Amina is cooking pork against her beliefs. Cooking pork is also against the pig’s beliefs, though this consideration is hardly mentioned. Sam sets fire to his pan as if trying to create a diversion, while Audra talks about first meeting her husband when he ordered sweet and sour pork. Perhaps Sam created a diversion so no one would ask him a question about his personal life. Dalvinder is making a sweet and sour pork dish also, based around the life and times of her mother.
With 15 minutes to go Andy makes a fundamental error when he grabs the hot burny part of the frying pan with the soft fleshy thing at the end of his arm. Tragically it’s also his wanking hand. And to rub further salt into the blistering, festering wound, he’s also burnt his ring to a blackened hole.
With time up, Gary says the challenge was about finding the perfect match, as he is sued for copyright infringement by Greg Evans and a spunky robot named Dexter. The dishes they want to taste, and therefore the best, were made by Audra, Dalvinder and Beau, who according to Matt plated a surprisingly attractive dish.
Audra’s is tasted first. She says she was thinking about her husband the whole time she made it. Matt and George love it. George has viewers racing for their dictionaries when he says “it makes me feel good”. Dalvinder is next, and George asks her why he’s going to love it. She says threateningly “because I cooked it”. He says, “Audra, we’ve got a battle on our hands”, totally ignoring Beau’s chances.
Beau is last and a guitar soloist reminiscent of The Edge plays as Preston eats. He thinks it shows care and consideration, and “that sort of food gets you into the final and a spanking on your naughty bot bot”. However, the dish that won was one that “they’d all secretly like to come home to”, because it’s too embarrassing to eat in public. And it’s Dalvinder’s.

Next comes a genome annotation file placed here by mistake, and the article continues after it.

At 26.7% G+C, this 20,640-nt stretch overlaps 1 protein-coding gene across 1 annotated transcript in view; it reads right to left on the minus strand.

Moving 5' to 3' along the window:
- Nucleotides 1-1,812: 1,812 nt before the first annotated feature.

Onto the invention test and the theme is seduction. “Cook food that demands we come back for seconds, so include heroin”. George reveals the “seductive pairs” of ingredients: strawberries and cream, champagne and caviar, roses and chocolate. Dalvinder has to pick one pair. She says that caviar is the only thing she hasn’t eaten, as she woofs down a quick serve of monkey brains. She’s disgusted by the thought of it as George invites her to try, and she’s disgusted when she tries it, saying it tastes like cod liver oil. Dalvinder has to pick one set of ingredients for the others to cook, whereas she can use whatever she wants, including anything in the pantry. There are no negative consequences says Gary, but salmonella poisoning is always a negative consequence. Because his right hand is injured, and because it’s about cooking for the one you love, Andy can sit out.